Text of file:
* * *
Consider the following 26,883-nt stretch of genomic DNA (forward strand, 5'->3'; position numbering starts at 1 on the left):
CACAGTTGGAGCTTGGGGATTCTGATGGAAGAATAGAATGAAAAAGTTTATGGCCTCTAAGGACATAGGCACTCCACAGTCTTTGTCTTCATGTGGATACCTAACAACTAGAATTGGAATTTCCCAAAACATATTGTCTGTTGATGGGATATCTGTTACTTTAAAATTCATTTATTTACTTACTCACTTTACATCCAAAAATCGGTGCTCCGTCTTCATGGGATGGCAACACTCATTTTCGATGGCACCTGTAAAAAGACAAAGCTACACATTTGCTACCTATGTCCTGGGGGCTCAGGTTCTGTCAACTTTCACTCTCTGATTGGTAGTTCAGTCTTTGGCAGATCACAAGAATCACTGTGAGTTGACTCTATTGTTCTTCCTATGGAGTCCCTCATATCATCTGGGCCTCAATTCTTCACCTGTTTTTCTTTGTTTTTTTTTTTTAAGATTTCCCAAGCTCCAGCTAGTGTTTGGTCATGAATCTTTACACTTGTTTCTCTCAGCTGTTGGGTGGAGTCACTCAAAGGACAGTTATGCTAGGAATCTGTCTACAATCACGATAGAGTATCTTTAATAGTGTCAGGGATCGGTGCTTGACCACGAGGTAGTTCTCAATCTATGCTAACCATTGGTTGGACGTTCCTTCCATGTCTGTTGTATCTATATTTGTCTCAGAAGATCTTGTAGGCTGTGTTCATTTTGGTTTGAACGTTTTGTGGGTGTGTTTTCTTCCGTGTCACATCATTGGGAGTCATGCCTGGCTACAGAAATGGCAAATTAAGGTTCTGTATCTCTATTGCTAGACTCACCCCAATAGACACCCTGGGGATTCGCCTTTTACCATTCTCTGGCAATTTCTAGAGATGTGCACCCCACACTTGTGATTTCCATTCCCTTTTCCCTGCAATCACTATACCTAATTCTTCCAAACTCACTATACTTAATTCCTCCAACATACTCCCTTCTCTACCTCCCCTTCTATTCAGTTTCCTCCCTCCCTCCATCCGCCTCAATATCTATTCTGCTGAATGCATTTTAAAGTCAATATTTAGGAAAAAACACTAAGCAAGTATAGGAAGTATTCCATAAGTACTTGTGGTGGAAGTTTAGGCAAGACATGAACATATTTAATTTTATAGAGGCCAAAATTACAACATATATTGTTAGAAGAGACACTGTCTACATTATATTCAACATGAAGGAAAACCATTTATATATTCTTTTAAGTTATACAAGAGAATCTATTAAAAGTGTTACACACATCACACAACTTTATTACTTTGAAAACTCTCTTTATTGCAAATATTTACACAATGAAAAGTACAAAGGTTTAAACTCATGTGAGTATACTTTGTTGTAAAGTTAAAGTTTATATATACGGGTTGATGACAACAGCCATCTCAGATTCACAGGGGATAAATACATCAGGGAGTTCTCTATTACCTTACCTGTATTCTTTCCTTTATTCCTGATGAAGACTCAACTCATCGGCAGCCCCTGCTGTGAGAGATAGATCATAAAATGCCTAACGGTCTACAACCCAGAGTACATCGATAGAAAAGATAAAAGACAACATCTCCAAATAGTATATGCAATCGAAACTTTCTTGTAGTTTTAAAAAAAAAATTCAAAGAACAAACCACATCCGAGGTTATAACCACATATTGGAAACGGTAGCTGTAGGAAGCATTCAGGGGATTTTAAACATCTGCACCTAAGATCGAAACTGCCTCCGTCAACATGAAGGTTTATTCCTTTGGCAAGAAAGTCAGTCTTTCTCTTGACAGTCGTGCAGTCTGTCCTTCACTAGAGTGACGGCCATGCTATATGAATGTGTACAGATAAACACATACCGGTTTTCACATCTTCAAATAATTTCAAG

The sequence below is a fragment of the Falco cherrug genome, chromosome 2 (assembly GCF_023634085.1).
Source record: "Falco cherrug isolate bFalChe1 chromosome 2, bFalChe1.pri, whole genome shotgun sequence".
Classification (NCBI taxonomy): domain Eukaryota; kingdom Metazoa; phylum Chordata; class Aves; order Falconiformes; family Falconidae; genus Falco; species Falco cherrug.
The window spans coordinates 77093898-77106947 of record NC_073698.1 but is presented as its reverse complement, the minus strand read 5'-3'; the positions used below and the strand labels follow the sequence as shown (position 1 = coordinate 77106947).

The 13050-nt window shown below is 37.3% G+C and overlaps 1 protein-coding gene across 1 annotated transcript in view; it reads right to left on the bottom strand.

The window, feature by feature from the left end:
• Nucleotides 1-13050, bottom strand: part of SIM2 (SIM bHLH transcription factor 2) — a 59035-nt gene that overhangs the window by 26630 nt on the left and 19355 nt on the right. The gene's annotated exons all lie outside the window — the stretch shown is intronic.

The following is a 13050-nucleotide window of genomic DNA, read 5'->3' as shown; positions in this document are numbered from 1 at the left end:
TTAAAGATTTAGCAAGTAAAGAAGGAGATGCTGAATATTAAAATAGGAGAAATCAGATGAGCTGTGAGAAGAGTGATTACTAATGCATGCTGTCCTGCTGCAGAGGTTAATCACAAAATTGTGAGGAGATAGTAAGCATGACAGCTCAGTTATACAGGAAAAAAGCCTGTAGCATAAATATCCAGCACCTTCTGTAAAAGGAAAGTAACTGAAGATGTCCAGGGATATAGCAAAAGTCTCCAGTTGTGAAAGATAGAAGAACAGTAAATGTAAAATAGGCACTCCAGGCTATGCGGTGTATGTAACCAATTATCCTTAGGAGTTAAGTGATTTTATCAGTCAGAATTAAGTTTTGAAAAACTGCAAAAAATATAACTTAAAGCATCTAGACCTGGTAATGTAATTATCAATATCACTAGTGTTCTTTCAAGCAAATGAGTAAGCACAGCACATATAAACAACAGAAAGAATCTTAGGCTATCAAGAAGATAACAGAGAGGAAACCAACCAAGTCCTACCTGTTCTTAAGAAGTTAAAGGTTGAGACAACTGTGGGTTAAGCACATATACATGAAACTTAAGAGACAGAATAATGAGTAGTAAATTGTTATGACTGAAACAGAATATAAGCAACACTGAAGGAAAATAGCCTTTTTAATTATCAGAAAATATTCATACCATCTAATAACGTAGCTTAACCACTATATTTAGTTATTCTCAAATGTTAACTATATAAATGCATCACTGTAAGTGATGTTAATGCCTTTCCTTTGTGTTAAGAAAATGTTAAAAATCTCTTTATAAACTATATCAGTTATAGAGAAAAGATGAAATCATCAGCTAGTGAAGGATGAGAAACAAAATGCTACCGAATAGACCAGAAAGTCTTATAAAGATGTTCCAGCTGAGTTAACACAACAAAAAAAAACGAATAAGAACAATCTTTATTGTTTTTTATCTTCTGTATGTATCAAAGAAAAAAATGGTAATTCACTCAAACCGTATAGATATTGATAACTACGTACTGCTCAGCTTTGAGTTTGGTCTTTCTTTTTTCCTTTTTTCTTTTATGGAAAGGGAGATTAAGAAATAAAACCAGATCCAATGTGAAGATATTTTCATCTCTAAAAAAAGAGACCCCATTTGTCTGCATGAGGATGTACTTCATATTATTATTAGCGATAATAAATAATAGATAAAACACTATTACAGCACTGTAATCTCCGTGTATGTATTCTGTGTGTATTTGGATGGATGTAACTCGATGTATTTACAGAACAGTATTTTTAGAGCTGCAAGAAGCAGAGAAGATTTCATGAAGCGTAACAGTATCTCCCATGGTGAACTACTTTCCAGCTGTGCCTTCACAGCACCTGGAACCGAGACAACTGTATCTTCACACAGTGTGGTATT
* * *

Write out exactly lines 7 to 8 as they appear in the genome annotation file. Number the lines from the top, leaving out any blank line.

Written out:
The 13050-nt window shown below is 37.3% G+C and overlaps 1 protein-coding gene across 1 annotated transcript in view; it reads right to left on the bottom strand.

The window, feature by feature from the left end: